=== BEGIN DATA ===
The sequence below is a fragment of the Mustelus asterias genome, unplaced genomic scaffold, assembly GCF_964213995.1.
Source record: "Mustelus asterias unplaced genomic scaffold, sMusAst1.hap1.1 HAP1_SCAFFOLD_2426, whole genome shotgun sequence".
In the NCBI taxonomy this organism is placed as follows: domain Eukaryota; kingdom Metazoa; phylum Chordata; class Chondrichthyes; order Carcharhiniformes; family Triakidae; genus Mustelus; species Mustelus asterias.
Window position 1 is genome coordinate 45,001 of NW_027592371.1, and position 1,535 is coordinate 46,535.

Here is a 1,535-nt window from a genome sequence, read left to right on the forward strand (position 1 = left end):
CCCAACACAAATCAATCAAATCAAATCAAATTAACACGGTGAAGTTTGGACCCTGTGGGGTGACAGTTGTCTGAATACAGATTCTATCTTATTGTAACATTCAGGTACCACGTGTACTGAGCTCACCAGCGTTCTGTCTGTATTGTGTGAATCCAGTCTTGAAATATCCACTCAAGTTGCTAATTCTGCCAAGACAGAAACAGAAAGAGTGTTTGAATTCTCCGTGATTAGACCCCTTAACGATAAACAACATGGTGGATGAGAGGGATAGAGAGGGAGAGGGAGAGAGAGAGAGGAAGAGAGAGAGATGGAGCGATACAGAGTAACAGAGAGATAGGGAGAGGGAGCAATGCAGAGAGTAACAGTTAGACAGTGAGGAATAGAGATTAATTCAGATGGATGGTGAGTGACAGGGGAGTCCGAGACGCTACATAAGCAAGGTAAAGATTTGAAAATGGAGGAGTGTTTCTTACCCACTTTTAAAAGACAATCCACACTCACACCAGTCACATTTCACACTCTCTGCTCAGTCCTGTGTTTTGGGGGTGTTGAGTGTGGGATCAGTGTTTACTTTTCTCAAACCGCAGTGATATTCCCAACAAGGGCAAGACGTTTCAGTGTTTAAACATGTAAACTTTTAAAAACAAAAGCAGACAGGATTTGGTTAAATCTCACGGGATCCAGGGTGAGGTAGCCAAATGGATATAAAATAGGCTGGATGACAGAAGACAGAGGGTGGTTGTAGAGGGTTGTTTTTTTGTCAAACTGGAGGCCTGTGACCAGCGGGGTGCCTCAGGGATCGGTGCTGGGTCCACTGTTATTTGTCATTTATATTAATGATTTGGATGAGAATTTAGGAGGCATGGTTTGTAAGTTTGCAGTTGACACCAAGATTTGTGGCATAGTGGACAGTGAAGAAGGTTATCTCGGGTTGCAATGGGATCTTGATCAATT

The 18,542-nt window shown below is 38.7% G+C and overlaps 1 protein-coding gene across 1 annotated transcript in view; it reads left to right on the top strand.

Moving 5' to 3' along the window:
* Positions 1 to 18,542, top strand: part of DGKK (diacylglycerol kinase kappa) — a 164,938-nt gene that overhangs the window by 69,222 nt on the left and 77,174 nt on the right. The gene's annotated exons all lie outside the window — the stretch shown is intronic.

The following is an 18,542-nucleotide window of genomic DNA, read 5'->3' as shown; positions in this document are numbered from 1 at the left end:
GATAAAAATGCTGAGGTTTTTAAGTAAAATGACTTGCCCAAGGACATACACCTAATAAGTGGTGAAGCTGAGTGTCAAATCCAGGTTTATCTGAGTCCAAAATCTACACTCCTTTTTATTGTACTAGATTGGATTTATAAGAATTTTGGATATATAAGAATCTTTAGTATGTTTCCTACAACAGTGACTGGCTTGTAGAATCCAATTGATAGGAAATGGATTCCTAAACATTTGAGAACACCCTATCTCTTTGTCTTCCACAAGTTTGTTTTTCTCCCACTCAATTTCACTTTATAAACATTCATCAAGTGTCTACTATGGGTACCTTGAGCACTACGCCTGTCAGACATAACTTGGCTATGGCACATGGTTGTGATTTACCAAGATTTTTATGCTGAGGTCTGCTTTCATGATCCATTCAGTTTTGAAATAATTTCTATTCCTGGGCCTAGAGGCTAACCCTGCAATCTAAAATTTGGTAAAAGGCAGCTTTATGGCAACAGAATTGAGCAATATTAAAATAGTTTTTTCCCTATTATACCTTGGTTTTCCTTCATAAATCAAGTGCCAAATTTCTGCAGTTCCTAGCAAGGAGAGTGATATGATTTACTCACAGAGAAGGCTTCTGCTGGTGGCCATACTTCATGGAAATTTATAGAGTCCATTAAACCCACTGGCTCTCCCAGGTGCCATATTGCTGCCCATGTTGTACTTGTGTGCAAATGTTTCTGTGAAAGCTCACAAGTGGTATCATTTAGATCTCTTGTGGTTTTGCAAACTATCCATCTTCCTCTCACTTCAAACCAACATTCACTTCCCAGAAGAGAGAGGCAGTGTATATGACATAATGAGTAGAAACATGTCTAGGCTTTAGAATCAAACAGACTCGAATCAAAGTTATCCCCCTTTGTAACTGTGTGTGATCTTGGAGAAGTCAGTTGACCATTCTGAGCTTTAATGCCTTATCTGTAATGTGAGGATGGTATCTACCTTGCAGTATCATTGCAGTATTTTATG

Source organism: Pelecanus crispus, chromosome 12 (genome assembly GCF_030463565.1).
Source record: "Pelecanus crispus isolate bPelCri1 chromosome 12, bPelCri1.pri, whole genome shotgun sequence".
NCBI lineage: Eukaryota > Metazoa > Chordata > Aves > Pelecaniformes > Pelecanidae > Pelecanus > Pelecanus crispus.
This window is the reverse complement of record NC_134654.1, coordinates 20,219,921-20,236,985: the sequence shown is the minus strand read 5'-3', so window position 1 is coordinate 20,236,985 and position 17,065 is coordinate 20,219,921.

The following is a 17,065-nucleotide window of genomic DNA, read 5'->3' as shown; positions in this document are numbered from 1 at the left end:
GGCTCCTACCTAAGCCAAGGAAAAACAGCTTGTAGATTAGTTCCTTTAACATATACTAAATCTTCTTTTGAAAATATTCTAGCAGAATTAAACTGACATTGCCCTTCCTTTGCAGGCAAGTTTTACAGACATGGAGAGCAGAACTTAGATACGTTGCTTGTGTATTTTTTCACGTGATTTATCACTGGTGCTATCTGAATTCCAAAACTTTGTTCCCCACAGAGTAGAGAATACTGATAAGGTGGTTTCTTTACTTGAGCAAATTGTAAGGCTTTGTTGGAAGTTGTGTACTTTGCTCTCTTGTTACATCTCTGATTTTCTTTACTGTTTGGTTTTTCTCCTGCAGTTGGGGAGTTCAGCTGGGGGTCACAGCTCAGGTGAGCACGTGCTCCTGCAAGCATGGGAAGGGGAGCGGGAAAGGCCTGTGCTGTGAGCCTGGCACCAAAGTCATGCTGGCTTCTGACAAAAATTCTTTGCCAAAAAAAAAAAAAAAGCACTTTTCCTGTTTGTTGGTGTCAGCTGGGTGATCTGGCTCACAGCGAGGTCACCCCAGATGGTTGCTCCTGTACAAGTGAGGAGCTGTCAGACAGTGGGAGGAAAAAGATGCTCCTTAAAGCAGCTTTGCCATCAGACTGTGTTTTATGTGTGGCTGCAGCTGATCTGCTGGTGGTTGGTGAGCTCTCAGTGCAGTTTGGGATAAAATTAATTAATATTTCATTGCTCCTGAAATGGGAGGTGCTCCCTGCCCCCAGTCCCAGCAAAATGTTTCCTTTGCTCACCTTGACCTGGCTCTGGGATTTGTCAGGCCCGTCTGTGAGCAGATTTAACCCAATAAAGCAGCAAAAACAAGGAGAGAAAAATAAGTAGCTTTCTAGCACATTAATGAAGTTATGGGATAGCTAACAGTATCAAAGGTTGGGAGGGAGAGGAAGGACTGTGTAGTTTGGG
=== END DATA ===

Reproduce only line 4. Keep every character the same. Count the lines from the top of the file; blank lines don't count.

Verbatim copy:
Window position 1 is genome coordinate 45,001 of NW_027592371.1, and position 1,535 is coordinate 46,535.